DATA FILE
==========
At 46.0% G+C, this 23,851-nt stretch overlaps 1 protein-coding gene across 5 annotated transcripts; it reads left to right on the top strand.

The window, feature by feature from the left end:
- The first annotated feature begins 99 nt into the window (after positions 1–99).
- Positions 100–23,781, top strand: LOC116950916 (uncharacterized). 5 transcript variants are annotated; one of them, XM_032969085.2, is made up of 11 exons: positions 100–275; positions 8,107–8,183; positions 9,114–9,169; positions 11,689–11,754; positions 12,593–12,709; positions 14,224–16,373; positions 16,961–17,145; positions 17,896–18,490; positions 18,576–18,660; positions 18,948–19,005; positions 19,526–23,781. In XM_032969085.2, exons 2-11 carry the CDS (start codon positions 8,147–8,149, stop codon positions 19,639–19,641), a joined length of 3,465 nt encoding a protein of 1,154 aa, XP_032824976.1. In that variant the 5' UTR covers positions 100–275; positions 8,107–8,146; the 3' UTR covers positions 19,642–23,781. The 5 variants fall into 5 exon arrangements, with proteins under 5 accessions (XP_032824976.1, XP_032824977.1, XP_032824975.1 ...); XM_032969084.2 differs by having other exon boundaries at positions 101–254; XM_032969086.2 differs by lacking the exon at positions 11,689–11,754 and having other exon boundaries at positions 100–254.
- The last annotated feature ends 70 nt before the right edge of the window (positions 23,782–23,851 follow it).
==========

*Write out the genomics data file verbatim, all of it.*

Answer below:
At 46.0% G+C, this 23,851-nt stretch overlaps 1 protein-coding gene across 5 annotated transcripts; it reads left to right on the top strand.

The window, feature by feature from the left end:
- The first annotated feature begins 99 nt into the window (after positions 1–99).
- Positions 100–23,781, top strand: LOC116950916 (uncharacterized). 5 transcript variants are annotated; one of them, XM_032969085.2, is made up of 11 exons: positions 100–275; positions 8,107–8,183; positions 9,114–9,169; positions 11,689–11,754; positions 12,593–12,709; positions 14,224–16,373; positions 16,961–17,145; positions 17,896–18,490; positions 18,576–18,660; positions 18,948–19,005; positions 19,526–23,781. In XM_032969085.2, exons 2-11 carry the CDS (start codon positions 8,147–8,149, stop codon positions 19,639–19,641), a joined length of 3,465 nt encoding a protein of 1,154 aa, XP_032824976.1. In that variant the 5' UTR covers positions 100–275; positions 8,107–8,146; the 3' UTR covers positions 19,642–23,781. The 5 variants fall into 5 exon arrangements, with proteins under 5 accessions (XP_032824976.1, XP_032824977.1, XP_032824975.1 ...); XM_032969084.2 differs by having other exon boundaries at positions 101–254; XM_032969086.2 differs by lacking the exon at positions 11,689–11,754 and having other exon boundaries at positions 100–254.
- The last annotated feature ends 70 nt before the right edge of the window (positions 23,782–23,851 follow it).